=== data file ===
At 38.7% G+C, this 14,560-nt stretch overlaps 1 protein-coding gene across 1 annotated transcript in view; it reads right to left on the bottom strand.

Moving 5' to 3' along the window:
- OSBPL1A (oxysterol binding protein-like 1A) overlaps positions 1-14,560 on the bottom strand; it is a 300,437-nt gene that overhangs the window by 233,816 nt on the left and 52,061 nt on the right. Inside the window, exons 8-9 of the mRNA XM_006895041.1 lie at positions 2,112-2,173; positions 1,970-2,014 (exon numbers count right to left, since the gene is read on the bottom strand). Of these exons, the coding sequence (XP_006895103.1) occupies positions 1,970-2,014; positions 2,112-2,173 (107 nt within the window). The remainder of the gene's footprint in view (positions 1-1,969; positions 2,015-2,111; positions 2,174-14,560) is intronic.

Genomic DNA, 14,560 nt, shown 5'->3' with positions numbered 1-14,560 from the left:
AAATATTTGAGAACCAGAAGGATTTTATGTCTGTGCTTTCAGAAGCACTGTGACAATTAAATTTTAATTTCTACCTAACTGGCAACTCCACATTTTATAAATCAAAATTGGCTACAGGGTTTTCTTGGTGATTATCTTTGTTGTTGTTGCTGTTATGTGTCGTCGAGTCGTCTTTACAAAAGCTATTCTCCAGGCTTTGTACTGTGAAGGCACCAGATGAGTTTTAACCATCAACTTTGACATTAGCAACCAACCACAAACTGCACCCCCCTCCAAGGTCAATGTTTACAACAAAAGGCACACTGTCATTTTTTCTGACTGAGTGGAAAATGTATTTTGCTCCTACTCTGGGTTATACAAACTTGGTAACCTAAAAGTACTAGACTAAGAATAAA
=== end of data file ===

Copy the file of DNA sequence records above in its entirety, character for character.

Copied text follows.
At 38.7% G+C, this 14,560-nt stretch overlaps 1 protein-coding gene across 1 annotated transcript in view; it reads right to left on the bottom strand.

Moving 5' to 3' along the window:
- OSBPL1A (oxysterol binding protein-like 1A) overlaps positions 1-14,560 on the bottom strand; it is a 300,437-nt gene that overhangs the window by 233,816 nt on the left and 52,061 nt on the right. Inside the window, exons 8-9 of the mRNA XM_006895041.1 lie at positions 2,112-2,173; positions 1,970-2,014 (exon numbers count right to left, since the gene is read on the bottom strand). Of these exons, the coding sequence (XP_006895103.1) occupies positions 1,970-2,014; positions 2,112-2,173 (107 nt within the window). The remainder of the gene's footprint in view (positions 1-1,969; positions 2,015-2,111; positions 2,174-14,560) is intronic.

Genomic DNA, 14,560 nt, shown 5'->3' with positions numbered 1-14,560 from the left:
AAATATTTGAGAACCAGAAGGATTTTATGTCTGTGCTTTCAGAAGCACTGTGACAATTAAATTTTAATTTCTACCTAACTGGCAACTCCACATTTTATAAATCAAAATTGGCTACAGGGTTTTCTTGGTGATTATCTTTGTTGTTGTTGCTGTTATGTGTCGTCGAGTCGTCTTTACAAAAGCTATTCTCCAGGCTTTGTACTGTGAAGGCACCAGATGAGTTTTAACCATCAACTTTGACATTAGCAACCAACCACAAACTGCACCCCCCTCCAAGGTCAATGTTTACAACAAAAGGCACACTGTCATTTTTTCTGACTGAGTGGAAAATGTATTTTGCTCCTACTCTGGGTTATACAAACTTGGTAACCTAAAAGTACTAGACTAAGAATAAA